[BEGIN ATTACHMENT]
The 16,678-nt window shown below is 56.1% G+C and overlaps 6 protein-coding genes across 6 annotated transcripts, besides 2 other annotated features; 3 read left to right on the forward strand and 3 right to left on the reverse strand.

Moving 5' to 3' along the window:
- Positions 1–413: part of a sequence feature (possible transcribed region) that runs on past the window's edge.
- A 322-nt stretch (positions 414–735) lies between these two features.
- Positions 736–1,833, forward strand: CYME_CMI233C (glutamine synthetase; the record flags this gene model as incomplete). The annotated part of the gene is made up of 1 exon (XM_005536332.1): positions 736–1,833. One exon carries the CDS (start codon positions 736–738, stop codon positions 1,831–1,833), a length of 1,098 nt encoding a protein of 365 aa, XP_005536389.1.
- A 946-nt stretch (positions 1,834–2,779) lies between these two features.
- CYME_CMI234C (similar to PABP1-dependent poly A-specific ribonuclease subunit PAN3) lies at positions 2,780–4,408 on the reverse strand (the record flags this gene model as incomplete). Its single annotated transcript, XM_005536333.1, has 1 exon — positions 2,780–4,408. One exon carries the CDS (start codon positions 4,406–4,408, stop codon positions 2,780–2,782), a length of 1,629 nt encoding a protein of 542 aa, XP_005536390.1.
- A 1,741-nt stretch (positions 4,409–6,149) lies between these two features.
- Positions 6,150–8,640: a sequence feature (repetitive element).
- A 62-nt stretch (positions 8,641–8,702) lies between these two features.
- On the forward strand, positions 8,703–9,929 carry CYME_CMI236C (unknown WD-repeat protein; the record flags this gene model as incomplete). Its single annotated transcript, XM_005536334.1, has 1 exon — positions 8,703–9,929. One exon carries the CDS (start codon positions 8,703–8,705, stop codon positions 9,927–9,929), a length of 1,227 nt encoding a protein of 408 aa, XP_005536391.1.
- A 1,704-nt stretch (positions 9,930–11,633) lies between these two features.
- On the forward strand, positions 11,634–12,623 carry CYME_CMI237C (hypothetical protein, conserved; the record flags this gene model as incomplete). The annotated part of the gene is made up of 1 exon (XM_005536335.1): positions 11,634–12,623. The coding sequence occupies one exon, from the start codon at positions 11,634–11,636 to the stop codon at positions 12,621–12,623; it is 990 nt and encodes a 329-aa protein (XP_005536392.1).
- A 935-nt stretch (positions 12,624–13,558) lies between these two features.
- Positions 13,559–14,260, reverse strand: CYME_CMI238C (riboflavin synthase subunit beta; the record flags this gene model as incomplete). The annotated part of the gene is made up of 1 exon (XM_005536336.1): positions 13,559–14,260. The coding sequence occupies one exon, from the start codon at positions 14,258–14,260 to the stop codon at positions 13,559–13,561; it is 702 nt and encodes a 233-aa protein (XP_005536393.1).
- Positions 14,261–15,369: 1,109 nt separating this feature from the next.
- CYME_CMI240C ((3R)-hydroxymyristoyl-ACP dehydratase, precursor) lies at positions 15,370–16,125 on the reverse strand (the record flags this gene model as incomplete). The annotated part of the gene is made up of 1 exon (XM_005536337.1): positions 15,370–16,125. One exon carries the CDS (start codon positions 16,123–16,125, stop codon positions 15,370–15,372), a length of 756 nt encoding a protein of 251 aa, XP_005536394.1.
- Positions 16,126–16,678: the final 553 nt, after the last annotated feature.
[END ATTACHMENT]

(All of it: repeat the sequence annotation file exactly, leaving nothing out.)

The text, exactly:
The 16,678-nt window shown below is 56.1% G+C and overlaps 6 protein-coding genes across 6 annotated transcripts, besides 2 other annotated features; 3 read left to right on the forward strand and 3 right to left on the reverse strand.

Moving 5' to 3' along the window:
- Positions 1–413: part of a sequence feature (possible transcribed region) that runs on past the window's edge.
- A 322-nt stretch (positions 414–735) lies between these two features.
- Positions 736–1,833, forward strand: CYME_CMI233C (glutamine synthetase; the record flags this gene model as incomplete). The annotated part of the gene is made up of 1 exon (XM_005536332.1): positions 736–1,833. One exon carries the CDS (start codon positions 736–738, stop codon positions 1,831–1,833), a length of 1,098 nt encoding a protein of 365 aa, XP_005536389.1.
- A 946-nt stretch (positions 1,834–2,779) lies between these two features.
- CYME_CMI234C (similar to PABP1-dependent poly A-specific ribonuclease subunit PAN3) lies at positions 2,780–4,408 on the reverse strand (the record flags this gene model as incomplete). Its single annotated transcript, XM_005536333.1, has 1 exon — positions 2,780–4,408. One exon carries the CDS (start codon positions 4,406–4,408, stop codon positions 2,780–2,782), a length of 1,629 nt encoding a protein of 542 aa, XP_005536390.1.
- A 1,741-nt stretch (positions 4,409–6,149) lies between these two features.
- Positions 6,150–8,640: a sequence feature (repetitive element).
- A 62-nt stretch (positions 8,641–8,702) lies between these two features.
- On the forward strand, positions 8,703–9,929 carry CYME_CMI236C (unknown WD-repeat protein; the record flags this gene model as incomplete). Its single annotated transcript, XM_005536334.1, has 1 exon — positions 8,703–9,929. One exon carries the CDS (start codon positions 8,703–8,705, stop codon positions 9,927–9,929), a length of 1,227 nt encoding a protein of 408 aa, XP_005536391.1.
- A 1,704-nt stretch (positions 9,930–11,633) lies between these two features.
- On the forward strand, positions 11,634–12,623 carry CYME_CMI237C (hypothetical protein, conserved; the record flags this gene model as incomplete). The annotated part of the gene is made up of 1 exon (XM_005536335.1): positions 11,634–12,623. The coding sequence occupies one exon, from the start codon at positions 11,634–11,636 to the stop codon at positions 12,621–12,623; it is 990 nt and encodes a 329-aa protein (XP_005536392.1).
- A 935-nt stretch (positions 12,624–13,558) lies between these two features.
- Positions 13,559–14,260, reverse strand: CYME_CMI238C (riboflavin synthase subunit beta; the record flags this gene model as incomplete). The annotated part of the gene is made up of 1 exon (XM_005536336.1): positions 13,559–14,260. The coding sequence occupies one exon, from the start codon at positions 14,258–14,260 to the stop codon at positions 13,559–13,561; it is 702 nt and encodes a 233-aa protein (XP_005536393.1).
- Positions 14,261–15,369: 1,109 nt separating this feature from the next.
- CYME_CMI240C ((3R)-hydroxymyristoyl-ACP dehydratase, precursor) lies at positions 15,370–16,125 on the reverse strand (the record flags this gene model as incomplete). The annotated part of the gene is made up of 1 exon (XM_005536337.1): positions 15,370–16,125. One exon carries the CDS (start codon positions 16,123–16,125, stop codon positions 15,370–15,372), a length of 756 nt encoding a protein of 251 aa, XP_005536394.1.
- Positions 16,126–16,678: the final 553 nt, after the last annotated feature.